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I Used To Be Lazy (Upper-Intermediate – B2)

I Used To Be Lazy - Transcript

Man: You know, it’s funny when I think about it. I used to be incredibly lazy. Like, the idea of doing anything productive seemed like a distant dream.
Woman: Really? I find that hard to believe. You seem so driven.
Man: Trust me, it’s true. There was a time when the couch was my best friend, and weekends were just an excuse to play video games. But things changed. I realized I needed to get my act together.
Woman: Well, that’s impressive. I used to be the total opposite. I used to stress about the smallest things. A lost key or a late bus could ruin my entire day.
Man: Really? You? I can’t picture that at all.
Woman: It’s true. I used to let every little inconvenience get to me. But now, I’ve learned to stay calm and take things in stride.
Man: That’s a valuable skill. I wish I had learned that earlier in life. But hey, better late than never. Right?
Woman: Absolutely. We’ve both come a long way. It’s kind of funny how we can change so much over time.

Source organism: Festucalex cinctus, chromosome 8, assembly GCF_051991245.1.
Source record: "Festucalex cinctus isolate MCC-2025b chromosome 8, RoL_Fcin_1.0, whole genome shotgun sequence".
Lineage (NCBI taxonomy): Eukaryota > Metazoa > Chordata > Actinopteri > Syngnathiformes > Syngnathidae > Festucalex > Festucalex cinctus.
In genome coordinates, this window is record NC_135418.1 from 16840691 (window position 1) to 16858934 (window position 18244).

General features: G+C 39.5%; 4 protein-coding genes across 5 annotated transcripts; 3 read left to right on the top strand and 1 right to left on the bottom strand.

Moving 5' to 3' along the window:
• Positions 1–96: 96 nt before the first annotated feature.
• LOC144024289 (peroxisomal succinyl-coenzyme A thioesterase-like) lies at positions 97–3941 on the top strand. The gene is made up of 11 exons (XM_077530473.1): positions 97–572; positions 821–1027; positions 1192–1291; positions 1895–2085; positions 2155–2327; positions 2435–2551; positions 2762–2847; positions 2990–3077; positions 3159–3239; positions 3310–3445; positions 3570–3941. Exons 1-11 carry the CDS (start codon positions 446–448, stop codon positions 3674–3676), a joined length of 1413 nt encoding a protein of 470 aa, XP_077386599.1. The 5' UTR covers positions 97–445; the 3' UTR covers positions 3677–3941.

Used to be - Grammar Lesson

used to be grammar
The car used to be clean.

During your English study, you may have seen the expression “used to be” and wondered what it meant. The expression is common in both writing and speaking. Continue reading to learn more about the meaning of this expression and how it is used.


The expression “used to be” is used to describe a state or situation that was true in the past but is no longer true in the present. It indicates a change or contrast between the past and the present. It is commonly employed to talk about past habits, behaviors, or conditions that have undergone a transformation over time.

Example Sentences

1. I used to be incredibly shy when I was a child.
Explanation: In the past, the person was extremely shy, but they are not shy anymore.

2. We used to live in the countryside, but now we live in the city.
Explanation: The living location of the individuals has changed from the countryside to the city.

3. She used to work long hours, but now she has a better work-life balance.
Explanation: In the past, she worked extended hours, but her current situation reflects a more balanced approach.

4. They used to be best friends, but they drifted apart over the years.
Explanation: In the past, they were close friends, but they are not as close anymore.

5. I didn’t used to enjoy reading, but now I can’t get enough of it.
Explanation: This sentence uses the negative form “didn’t used to” to indicate a change in preference. In the past, the person did not enjoy reading, but now they do.


In all these examples, “used to be” is used to highlight a shift or transformation from a previous state or condition to the current one. It’s an effective way to discuss personal changes or developments over time.

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